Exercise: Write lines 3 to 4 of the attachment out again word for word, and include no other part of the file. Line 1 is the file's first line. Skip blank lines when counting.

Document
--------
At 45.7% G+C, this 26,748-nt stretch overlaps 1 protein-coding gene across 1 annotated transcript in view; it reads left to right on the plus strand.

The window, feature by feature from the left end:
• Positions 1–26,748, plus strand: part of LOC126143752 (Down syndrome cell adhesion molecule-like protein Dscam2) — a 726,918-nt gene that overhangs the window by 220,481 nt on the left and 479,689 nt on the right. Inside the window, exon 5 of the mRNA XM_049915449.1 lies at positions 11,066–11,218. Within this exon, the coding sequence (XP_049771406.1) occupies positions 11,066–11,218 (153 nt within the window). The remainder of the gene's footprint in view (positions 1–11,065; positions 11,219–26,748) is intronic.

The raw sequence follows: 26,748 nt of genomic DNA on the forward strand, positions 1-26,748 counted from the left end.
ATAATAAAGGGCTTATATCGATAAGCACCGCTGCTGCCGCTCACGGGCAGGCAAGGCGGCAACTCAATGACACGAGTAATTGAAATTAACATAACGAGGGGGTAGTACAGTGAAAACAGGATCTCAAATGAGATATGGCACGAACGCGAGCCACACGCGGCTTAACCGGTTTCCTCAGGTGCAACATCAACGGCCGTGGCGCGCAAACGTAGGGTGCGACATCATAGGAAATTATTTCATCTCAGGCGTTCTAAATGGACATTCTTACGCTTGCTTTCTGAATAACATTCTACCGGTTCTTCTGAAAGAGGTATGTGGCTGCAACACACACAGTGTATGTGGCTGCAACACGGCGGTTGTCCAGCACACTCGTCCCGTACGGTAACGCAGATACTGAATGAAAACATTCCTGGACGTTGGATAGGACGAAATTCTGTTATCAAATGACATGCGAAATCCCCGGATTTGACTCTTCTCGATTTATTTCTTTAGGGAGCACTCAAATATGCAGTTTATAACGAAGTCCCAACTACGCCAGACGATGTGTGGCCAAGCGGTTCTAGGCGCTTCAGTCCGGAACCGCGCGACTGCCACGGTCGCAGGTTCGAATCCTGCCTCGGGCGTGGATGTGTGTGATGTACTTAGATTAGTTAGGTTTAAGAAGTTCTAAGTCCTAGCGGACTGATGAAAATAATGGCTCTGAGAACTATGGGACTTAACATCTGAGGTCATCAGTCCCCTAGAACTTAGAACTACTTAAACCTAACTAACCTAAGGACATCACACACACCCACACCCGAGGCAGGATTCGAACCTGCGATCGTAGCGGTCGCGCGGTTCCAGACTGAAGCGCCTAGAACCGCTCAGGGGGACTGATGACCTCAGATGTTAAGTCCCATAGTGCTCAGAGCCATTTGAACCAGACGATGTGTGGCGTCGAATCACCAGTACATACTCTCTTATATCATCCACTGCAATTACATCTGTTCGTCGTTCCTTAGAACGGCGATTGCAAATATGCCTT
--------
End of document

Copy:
• Positions 1–26,748, plus strand: part of LOC126143752 (Down syndrome cell adhesion molecule-like protein Dscam2) — a 726,918-nt gene that overhangs the window by 220,481 nt on the left and 479,689 nt on the right. Inside the window, exon 5 of the mRNA XM_049915449.1 lies at positions 11,066–11,218. Within this exon, the coding sequence (XP_049771406.1) occupies positions 11,066–11,218 (153 nt within the window). The remainder of the gene's footprint in view (positions 1–11,065; positions 11,219–26,748) is intronic.

The raw sequence follows: 26,748 nt of genomic DNA on the forward strand, positions 1-26,748 counted from the left end.